Body Systems and Functions of the Various Parts of the Body

(the relative locations of sections of the body, or bodily organs, and their actions and activities)

cardiovascular system (s), cardiovascular systems (pl) (nouns)
Those vital areas in the body that consist of the heart, arteries, veins, capillaries, and blood. These bodily parts are involved in the circulations of blood and to transport oxygen and nutrients to cells, and to carry waste products to the kidneys where waste is removed by filtration.

The term cardiovascular refers to the heart and blood vessels and these body elements work together to pump blood to all of the areas of the body.

  • Blood is the fluid tissue which moves oxygen and nutrients to the other body tissues.
  • In addition, blood returns some waste elements from the tissues to the kidneys and carries carbon dioxide back to the lungs.
  • Blood cells are also important contributors to the immune system.
  • The heart is that hollow, muscular organ, which is located between the lungs and under normal conditions, it is a very effective pump that supplies the power to maintain the blood flow that is needed throughout the entire body system.
digestive system (s), digestive systems (pl) (nouns)
The components that are essential for the successful integration of food into the body; such as, the mouth, esophagus, stomach, small intestines, large intestines, liver, and pancreas; all of which digest ingested (eaten) food or nutritional elements so they can be absorbed into the bloodstream and then these organs also eliminate body wastes.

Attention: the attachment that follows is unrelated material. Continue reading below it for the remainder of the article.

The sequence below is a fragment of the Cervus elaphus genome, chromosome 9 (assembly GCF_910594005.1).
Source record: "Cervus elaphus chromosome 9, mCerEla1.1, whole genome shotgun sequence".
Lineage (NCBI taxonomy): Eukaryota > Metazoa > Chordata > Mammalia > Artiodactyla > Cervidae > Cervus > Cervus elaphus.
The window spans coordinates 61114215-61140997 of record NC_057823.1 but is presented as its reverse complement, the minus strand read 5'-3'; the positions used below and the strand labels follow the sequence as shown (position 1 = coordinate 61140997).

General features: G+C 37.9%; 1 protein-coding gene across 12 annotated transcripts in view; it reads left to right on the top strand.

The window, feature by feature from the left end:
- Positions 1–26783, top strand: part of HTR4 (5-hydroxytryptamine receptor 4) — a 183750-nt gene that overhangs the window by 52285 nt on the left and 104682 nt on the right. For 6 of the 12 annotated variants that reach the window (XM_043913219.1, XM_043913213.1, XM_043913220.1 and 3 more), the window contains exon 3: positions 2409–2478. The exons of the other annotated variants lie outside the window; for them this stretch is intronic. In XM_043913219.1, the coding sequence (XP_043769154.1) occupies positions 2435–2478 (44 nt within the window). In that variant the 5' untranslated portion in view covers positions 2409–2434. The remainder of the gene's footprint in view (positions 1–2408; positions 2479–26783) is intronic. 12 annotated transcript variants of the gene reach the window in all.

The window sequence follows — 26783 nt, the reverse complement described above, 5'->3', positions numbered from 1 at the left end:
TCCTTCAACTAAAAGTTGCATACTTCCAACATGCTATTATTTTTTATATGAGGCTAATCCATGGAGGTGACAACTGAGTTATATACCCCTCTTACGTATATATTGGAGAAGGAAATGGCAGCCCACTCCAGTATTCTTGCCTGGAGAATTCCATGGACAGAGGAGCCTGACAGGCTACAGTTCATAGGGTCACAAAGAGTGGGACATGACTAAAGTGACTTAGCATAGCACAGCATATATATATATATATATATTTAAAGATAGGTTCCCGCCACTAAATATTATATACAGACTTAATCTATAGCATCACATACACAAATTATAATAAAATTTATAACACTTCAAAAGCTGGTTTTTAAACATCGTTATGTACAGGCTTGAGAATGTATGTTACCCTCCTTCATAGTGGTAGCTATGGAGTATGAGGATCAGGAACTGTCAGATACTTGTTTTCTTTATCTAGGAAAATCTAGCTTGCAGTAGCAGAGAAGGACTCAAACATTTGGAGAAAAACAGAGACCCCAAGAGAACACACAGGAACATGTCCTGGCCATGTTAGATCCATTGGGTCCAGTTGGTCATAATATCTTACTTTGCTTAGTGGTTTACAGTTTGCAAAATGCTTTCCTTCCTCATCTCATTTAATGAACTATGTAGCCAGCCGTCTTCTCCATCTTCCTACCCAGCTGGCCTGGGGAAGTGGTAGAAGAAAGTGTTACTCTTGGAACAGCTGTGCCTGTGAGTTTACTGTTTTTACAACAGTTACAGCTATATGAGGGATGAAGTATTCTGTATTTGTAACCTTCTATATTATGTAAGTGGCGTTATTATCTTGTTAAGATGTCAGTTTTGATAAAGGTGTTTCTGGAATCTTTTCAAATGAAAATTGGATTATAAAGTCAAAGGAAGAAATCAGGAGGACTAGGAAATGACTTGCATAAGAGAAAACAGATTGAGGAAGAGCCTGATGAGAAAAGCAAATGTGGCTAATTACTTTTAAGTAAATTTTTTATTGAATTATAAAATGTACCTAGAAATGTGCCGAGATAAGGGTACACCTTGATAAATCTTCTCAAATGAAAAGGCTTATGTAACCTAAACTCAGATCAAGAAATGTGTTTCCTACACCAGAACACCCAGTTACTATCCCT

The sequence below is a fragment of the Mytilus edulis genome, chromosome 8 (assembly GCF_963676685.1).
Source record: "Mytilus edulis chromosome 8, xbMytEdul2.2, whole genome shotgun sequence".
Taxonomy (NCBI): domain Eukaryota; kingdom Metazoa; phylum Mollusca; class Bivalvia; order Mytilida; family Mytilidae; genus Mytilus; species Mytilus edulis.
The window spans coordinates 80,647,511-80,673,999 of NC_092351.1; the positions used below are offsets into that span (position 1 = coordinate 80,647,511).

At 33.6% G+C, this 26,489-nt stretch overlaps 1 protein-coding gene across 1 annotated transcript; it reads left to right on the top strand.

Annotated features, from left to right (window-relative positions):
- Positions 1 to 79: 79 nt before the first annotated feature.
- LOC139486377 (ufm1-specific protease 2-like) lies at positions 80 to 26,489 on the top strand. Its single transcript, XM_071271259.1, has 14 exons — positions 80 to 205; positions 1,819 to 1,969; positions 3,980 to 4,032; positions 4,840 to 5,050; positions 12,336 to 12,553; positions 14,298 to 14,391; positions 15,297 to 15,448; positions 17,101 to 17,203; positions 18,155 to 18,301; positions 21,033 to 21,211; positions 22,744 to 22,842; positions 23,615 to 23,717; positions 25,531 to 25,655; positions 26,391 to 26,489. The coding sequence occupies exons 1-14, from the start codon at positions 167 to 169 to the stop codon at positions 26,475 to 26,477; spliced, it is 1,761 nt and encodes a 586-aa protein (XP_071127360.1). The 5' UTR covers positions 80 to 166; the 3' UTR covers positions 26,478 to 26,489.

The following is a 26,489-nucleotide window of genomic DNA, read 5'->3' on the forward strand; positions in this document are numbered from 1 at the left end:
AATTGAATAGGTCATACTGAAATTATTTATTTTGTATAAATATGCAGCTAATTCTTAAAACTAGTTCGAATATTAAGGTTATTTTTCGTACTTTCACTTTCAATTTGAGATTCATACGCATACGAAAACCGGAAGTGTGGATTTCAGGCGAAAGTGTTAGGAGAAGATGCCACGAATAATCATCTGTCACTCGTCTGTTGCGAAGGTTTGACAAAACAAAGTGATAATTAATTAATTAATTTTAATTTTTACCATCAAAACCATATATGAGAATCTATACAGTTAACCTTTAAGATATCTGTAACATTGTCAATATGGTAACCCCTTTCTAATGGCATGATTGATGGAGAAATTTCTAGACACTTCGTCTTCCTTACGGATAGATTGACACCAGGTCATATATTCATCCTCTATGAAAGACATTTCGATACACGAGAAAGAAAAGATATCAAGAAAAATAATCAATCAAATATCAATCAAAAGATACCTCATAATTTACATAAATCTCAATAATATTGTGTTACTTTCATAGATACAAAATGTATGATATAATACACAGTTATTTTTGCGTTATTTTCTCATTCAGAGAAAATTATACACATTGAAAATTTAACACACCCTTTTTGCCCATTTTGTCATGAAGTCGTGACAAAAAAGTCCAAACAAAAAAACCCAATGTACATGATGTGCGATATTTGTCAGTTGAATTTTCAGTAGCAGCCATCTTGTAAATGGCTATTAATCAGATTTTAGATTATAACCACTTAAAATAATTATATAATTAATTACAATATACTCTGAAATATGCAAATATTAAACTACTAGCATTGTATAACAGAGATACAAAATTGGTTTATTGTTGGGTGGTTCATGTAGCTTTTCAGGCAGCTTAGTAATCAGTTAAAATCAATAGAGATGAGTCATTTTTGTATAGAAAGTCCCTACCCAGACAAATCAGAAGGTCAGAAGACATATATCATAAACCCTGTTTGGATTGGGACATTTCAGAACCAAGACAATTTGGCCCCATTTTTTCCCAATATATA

The various digestive or gastrointestinal-tract systems include the following:

The oral cavity or mouth area:

  • The lips form the opening to the mouth.
  • When a person eats, the lips hold the food in the mouth and aid the tongue and cheeks to guide food between the teeth for chewing.

  • The palate that forms the roof of the mouth:

  • The hard palate is the bony back part of the palate which is covered with specialized mucous membrane.
  • The soft palate is the flexible back part which functions as closing the nasal passage during swallowing to prevent food and liquid from moving up into the nasal cavity.
  • The uvula hangs from the free edge of the soft palate and during the swallowing process, it moves up with the soft palate.

  • The tongue which helps in speech and moves food during chewing and swallowing:

  • The top of the tongue is the dorsum which has a tough protective covering and, in some areas, small bumps known as papillae which contain taste buds, which are the sensory receptors for the sense of taste.
  • The sublingual part of the tongue has tissues under the tongue that are covered with delicate tissues that are very vascular or containing many blood vessels.